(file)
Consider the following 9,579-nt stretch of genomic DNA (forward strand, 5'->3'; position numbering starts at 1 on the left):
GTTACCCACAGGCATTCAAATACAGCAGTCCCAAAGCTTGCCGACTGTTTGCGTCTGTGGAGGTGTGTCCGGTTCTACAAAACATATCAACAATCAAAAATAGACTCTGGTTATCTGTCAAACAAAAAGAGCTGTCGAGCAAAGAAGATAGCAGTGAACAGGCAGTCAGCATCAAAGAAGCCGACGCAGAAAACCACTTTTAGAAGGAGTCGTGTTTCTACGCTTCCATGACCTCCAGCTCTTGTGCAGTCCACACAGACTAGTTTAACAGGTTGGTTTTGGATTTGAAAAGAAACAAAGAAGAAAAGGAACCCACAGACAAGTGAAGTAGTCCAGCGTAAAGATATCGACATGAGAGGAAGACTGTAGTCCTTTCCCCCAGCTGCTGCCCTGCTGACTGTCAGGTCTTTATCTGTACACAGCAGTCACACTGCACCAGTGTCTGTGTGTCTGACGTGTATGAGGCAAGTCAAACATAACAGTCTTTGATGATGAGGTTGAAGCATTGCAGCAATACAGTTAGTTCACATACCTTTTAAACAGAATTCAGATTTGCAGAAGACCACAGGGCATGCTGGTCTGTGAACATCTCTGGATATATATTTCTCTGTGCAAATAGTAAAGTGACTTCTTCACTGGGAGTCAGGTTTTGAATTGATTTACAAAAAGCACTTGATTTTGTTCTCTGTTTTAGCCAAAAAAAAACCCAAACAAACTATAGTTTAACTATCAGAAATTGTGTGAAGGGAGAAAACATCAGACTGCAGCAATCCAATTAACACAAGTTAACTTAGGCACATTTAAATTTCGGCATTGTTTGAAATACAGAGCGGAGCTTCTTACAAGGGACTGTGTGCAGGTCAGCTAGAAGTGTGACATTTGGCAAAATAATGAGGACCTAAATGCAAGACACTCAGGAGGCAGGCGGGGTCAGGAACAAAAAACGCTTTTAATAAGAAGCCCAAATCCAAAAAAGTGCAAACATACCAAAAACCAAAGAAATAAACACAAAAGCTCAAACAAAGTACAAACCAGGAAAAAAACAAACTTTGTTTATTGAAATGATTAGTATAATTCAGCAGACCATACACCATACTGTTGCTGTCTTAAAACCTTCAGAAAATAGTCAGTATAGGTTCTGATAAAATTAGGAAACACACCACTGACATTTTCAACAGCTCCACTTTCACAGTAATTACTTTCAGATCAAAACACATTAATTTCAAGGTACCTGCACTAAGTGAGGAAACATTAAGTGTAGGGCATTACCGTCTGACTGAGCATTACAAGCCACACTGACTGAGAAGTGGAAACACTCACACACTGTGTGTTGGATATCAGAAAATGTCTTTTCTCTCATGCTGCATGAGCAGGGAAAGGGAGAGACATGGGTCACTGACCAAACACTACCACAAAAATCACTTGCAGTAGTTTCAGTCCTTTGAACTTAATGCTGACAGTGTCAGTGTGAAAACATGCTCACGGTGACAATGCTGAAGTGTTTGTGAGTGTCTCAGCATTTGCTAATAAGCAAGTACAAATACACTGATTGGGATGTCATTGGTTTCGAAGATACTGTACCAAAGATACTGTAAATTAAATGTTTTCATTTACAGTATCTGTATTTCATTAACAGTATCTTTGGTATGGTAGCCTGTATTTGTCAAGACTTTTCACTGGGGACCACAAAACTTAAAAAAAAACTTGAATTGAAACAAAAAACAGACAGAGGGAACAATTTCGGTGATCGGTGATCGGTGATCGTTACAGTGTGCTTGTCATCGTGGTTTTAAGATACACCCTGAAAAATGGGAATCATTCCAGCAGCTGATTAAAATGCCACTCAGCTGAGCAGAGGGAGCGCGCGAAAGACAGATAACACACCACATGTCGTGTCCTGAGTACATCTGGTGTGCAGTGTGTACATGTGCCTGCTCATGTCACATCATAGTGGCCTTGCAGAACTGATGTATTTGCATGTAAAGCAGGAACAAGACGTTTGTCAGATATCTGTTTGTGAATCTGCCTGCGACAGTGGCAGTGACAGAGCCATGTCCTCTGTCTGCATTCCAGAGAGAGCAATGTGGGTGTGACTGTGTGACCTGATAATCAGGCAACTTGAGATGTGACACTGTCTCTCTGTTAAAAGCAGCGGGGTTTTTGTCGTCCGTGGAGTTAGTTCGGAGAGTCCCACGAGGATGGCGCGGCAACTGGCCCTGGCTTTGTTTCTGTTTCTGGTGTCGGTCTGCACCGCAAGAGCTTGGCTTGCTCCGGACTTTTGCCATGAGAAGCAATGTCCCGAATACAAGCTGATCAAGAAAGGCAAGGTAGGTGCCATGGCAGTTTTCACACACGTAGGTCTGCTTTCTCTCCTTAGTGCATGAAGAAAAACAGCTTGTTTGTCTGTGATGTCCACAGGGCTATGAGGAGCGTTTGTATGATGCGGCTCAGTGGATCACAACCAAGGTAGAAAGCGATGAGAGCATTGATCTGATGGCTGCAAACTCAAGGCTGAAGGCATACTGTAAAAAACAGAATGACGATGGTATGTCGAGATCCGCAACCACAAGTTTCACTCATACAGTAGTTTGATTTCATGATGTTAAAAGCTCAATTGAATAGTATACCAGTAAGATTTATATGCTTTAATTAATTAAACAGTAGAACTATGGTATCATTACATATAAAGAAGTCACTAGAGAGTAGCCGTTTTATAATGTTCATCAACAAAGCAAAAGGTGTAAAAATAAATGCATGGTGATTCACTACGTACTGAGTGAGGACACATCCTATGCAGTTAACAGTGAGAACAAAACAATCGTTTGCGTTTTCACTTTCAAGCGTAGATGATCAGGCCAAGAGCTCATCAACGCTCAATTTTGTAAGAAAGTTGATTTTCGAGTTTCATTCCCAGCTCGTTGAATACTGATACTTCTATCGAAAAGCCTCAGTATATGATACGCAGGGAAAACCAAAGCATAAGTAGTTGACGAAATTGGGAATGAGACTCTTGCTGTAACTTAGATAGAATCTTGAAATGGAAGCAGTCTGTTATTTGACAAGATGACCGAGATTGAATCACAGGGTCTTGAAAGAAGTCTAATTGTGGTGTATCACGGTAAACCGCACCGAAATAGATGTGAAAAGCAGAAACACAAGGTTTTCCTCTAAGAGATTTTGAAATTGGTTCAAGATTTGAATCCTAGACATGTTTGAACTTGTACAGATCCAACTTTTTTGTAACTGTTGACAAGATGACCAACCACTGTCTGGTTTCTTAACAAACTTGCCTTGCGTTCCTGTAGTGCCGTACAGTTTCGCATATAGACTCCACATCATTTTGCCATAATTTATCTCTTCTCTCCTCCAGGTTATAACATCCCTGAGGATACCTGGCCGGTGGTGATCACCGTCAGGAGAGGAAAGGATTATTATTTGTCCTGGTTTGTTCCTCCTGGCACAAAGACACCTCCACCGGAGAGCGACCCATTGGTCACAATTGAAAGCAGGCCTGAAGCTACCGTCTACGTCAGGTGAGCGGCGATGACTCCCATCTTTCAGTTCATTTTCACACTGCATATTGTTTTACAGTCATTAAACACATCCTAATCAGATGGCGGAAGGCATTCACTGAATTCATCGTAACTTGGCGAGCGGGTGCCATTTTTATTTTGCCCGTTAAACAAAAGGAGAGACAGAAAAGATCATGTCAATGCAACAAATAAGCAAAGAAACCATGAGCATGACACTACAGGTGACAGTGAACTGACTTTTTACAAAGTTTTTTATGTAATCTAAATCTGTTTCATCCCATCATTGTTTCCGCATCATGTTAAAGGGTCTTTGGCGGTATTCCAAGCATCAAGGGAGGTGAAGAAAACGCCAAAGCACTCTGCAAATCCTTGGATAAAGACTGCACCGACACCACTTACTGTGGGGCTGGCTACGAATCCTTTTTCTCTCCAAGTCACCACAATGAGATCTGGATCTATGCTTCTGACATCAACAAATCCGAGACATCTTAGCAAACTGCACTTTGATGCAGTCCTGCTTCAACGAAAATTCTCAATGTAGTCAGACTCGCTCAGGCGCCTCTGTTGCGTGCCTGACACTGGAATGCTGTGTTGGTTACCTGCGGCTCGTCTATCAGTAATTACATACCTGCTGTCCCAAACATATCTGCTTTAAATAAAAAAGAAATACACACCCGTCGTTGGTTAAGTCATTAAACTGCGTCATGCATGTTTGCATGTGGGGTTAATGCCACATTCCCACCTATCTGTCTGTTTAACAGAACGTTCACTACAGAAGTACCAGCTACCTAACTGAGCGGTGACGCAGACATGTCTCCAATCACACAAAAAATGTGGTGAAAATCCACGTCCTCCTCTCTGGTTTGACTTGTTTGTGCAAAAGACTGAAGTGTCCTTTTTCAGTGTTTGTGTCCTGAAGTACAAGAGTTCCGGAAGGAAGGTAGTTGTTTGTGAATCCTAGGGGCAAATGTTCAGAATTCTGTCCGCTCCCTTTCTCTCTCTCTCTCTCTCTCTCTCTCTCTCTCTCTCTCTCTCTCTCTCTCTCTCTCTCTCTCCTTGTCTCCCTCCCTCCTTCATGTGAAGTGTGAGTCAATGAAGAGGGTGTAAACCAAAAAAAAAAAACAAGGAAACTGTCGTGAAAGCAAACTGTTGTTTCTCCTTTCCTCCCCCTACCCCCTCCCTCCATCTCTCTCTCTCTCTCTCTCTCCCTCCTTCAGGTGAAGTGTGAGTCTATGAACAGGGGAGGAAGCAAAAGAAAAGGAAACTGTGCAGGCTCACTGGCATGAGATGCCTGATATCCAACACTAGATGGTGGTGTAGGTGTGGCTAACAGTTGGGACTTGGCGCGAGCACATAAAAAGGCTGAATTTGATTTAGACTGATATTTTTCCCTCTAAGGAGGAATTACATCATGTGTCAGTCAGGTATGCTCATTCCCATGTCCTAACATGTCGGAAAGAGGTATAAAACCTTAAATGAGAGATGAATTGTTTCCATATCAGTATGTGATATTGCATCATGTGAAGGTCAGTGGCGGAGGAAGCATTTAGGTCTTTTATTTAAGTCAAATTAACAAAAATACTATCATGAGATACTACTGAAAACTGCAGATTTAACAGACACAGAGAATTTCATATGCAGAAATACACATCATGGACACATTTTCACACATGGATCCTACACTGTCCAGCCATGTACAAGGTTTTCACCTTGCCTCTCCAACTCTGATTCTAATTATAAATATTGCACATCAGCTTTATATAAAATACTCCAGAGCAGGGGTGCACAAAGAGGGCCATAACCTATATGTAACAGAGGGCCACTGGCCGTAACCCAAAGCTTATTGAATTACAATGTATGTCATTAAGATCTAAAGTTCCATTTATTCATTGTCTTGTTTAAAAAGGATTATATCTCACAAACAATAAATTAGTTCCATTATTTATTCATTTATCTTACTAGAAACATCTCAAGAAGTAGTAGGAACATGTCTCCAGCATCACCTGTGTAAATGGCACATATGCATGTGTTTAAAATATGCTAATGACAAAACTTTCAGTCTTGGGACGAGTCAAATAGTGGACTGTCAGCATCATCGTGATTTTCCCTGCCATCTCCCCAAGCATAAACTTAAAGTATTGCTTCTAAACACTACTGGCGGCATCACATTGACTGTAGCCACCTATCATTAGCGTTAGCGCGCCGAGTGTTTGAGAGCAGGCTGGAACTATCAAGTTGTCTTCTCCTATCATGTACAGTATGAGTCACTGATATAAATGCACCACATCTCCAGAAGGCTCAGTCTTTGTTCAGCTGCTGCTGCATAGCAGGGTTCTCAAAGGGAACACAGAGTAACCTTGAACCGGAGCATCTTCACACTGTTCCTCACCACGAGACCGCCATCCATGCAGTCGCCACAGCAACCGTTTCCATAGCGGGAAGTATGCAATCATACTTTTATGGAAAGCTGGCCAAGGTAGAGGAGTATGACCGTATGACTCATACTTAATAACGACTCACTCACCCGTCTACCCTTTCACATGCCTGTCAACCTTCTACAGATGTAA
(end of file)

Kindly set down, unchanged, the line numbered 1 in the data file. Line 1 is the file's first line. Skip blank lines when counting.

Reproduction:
Consider the following 9,579-nt stretch of genomic DNA (forward strand, 5'->3'; position numbering starts at 1 on the left):